I found it late afternoon in the plantation, a first year bird by the look of it, no orange on the throat, just a buffy wash on the throat, upper-breast and flanks. When I fist got onto it, it was flitting around in the pines, perching occasionally, flicking its wings, often obscured. When it did perch out, my crap ability with my camera let me down again as I couldn't get the auto-focus to find it amongst the background pine twigs.
For a flycatcher, it was very illusive, disappearing at times completely, relocated by its rattling call.
This was my second RBF at Druridge, the first one was back in September 2007 when Janet caught one in her nets http://ipinswildlifeblog.blogspot.co.uk/2007/09/patch-tick.html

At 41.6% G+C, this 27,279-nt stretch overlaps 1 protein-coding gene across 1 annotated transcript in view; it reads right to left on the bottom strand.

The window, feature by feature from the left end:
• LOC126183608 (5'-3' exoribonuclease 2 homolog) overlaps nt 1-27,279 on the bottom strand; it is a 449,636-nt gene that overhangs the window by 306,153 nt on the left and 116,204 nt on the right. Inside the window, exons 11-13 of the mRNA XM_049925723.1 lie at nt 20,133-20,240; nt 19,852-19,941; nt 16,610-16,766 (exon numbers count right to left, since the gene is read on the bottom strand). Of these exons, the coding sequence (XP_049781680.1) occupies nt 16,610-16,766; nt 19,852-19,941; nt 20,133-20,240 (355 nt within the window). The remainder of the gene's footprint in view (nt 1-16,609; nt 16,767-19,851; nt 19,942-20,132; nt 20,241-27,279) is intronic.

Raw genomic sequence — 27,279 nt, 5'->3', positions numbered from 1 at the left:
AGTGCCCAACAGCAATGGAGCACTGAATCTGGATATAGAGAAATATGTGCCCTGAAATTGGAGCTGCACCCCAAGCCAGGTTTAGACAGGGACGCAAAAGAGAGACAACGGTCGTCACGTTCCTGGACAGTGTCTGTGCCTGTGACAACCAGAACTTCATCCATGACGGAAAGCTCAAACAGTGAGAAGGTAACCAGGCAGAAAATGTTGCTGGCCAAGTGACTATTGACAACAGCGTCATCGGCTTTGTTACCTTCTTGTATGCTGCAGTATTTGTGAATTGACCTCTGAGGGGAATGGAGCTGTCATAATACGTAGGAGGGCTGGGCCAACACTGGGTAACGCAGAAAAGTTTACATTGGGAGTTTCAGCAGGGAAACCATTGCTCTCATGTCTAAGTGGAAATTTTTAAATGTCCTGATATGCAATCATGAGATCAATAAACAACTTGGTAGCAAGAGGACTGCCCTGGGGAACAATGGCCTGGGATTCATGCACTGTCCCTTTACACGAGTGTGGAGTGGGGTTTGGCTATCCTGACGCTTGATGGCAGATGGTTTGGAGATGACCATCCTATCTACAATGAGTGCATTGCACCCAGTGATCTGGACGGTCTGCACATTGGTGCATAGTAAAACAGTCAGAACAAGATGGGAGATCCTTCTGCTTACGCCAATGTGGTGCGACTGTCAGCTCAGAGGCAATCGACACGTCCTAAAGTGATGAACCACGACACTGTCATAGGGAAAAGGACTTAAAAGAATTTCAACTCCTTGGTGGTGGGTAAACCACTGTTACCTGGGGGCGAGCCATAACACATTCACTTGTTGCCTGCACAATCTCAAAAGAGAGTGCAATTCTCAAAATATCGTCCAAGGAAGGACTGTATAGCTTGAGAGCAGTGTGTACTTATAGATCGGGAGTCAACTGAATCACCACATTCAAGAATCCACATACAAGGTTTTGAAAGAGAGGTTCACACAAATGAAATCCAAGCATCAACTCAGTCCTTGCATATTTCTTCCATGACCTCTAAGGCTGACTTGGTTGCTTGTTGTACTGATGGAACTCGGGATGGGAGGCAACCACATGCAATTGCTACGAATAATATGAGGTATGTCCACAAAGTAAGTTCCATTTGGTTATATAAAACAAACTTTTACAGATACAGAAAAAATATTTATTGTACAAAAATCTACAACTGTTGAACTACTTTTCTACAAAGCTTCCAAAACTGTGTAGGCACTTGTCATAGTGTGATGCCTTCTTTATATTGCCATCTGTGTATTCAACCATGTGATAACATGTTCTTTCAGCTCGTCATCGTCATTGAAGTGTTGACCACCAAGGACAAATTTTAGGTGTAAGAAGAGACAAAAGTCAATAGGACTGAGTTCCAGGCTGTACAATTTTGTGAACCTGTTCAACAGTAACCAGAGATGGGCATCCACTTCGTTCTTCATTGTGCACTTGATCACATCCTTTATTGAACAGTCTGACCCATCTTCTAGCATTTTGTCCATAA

I had originally intended to put a high-tide seawatch in this afternoon, until texts from my friend Steely on the Farne Islands with tales of migrants arriving convinced me the bushes were a better option.
We were ringing this morning. It was quite quiet in the bushes, with a lot of birds seemingly moved out overnight. The highlight was catching some meadow pipits, nine in all, in one of our more open nets.
We caught our first song thrush on the autumn but only one warbler, a chiffchaff.
156 red-breasted flycatcher
PWC Score 225